It is a familiar objection to them, that they are difficult to be managed and liable to frauds. But neither that difficulty nor this danger seems sufficiently great to countervail the advantages of which they are productive, when rightly applied. And it is presumed to have been shown, that they are, in some cases, particularly in the infancy of new enterprises, indispensable.

It will, however, be necessary to guard, with extraordinary circumspection, the manner of dispensing them. The requisite precautions have been thought of; but to enter into the detail, would swell this report, already voluminous, to a size too inconvenient.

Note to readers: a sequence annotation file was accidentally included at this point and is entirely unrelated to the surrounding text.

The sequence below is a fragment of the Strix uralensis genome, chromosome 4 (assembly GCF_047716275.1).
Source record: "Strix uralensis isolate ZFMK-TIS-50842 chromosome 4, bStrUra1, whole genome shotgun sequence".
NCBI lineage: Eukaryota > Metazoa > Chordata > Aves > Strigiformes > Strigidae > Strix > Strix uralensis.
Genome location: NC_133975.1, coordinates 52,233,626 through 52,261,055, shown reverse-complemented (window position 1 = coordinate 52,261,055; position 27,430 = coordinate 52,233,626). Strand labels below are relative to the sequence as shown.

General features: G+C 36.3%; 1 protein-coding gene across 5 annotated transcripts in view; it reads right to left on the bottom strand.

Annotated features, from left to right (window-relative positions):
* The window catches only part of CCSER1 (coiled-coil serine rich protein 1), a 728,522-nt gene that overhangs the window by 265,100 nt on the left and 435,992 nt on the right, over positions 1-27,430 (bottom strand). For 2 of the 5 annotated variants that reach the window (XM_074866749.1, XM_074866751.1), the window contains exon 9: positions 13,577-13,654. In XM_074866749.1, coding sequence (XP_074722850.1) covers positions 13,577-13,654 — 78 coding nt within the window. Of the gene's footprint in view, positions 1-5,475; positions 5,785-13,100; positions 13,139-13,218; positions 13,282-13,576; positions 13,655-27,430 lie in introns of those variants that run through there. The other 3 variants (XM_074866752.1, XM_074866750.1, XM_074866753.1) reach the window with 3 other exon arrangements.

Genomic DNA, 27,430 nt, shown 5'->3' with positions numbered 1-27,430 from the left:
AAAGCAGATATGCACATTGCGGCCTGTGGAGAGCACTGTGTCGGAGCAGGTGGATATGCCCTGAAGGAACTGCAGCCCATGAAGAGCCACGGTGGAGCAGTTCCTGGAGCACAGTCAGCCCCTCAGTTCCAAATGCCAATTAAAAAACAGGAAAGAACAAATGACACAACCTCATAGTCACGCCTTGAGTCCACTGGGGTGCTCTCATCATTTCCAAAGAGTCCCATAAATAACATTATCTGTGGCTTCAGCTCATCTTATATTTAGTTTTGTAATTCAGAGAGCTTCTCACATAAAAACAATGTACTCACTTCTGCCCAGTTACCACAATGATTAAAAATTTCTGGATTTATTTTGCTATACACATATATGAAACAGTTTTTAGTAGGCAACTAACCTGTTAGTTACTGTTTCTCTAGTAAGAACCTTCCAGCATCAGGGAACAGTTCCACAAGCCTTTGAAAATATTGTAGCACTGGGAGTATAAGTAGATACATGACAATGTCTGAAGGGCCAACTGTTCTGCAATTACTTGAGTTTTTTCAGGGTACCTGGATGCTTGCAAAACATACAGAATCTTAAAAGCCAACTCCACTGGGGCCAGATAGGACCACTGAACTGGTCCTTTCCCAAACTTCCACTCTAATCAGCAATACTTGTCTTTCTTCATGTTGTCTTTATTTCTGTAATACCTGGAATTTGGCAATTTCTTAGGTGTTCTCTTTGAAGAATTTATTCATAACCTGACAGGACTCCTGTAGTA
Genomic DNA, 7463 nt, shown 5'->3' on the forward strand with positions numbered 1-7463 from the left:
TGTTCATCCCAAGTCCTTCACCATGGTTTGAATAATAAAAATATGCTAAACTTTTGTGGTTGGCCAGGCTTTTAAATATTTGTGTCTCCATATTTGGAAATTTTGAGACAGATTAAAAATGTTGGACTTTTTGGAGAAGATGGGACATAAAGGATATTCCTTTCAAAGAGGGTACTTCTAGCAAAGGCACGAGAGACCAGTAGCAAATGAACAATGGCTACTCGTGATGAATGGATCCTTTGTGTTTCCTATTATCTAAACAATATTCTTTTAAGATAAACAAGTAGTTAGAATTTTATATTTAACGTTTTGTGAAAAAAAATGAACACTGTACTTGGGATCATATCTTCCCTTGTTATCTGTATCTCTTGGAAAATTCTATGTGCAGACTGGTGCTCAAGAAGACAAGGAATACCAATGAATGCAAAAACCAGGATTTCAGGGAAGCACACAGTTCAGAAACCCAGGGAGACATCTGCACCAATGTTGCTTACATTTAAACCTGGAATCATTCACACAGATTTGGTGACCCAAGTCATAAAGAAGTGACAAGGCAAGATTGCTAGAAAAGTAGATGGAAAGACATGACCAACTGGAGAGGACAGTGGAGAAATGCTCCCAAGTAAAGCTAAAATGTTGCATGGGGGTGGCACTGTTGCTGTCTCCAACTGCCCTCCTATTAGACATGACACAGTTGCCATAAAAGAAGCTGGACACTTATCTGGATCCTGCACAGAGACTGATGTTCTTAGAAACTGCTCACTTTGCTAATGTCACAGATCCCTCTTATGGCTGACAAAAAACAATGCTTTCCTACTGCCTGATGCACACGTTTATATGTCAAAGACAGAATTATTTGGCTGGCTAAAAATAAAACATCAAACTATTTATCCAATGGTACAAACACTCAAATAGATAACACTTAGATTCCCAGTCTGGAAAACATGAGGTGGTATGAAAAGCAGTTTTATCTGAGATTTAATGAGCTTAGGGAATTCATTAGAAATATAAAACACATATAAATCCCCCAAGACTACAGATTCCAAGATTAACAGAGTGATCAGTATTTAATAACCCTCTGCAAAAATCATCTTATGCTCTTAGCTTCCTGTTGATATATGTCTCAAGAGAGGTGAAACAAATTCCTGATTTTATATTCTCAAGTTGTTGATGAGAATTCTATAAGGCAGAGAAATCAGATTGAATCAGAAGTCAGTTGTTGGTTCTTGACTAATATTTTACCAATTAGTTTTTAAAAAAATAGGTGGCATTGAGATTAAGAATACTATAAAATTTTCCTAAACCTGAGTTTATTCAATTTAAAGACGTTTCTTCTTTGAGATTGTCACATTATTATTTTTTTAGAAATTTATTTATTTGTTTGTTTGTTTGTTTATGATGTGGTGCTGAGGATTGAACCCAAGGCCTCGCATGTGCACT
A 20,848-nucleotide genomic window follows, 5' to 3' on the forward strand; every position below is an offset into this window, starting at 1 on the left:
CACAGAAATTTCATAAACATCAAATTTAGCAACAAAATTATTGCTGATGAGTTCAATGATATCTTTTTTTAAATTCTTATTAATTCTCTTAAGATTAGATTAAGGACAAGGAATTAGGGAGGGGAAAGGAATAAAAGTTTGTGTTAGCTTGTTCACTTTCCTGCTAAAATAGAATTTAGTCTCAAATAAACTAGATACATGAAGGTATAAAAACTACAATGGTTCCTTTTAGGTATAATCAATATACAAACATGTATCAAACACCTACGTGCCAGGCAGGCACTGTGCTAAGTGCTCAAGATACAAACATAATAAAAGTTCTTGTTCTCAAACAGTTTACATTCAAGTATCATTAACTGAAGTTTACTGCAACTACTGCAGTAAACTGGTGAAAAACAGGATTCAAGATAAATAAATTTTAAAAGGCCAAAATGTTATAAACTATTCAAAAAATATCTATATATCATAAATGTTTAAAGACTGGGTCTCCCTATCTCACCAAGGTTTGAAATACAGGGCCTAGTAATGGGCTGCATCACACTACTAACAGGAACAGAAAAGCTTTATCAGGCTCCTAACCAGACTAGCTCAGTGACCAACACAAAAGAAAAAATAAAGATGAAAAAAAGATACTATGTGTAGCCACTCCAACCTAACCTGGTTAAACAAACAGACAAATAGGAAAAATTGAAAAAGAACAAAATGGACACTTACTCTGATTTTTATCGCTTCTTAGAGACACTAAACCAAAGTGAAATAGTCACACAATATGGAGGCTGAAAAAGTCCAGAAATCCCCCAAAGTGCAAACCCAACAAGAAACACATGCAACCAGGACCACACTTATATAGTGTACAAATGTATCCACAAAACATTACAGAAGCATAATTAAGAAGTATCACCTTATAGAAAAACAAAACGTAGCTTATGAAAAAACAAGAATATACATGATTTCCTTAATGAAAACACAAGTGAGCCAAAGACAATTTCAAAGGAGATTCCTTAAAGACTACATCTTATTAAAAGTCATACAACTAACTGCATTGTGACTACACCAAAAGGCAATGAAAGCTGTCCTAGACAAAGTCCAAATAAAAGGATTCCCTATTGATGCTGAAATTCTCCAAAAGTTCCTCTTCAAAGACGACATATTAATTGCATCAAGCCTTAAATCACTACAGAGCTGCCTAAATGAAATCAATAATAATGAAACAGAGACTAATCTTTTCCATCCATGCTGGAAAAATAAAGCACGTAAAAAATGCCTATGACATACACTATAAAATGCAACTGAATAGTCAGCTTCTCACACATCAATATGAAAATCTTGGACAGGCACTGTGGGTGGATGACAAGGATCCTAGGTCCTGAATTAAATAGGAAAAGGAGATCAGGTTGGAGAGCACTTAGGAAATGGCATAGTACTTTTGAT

If the principle shall not be deemed inadmissible, the means of avoiding an abuse of it will not be likely to present insurmountable obstacles. There are useful guides from practice in other quarters.

It shall, therefore, only be remarked here, in relation to this point, that any bounty which may be applied to the manufacture of an article, cannot, with safety, extend beyond those manufactories at which the making of the article is a regular trade. It would be impossible to annex adequate precautions to a benefit of that nature, if extended to every private family in which the manufacture was incidentally carried on; and its being a merely incidental occupation which engages a portion of time that would otherwise be lost, it can be advantageously carried on without so special an aid.

The possibility of a diminution of the revenue may also present itself as an objection to the arrangements which have been submitted.

But there is no truth which may be more firmly relied upon, than that the interests of the revenue are promoted by whatever promotes an increase of national industry and wealth.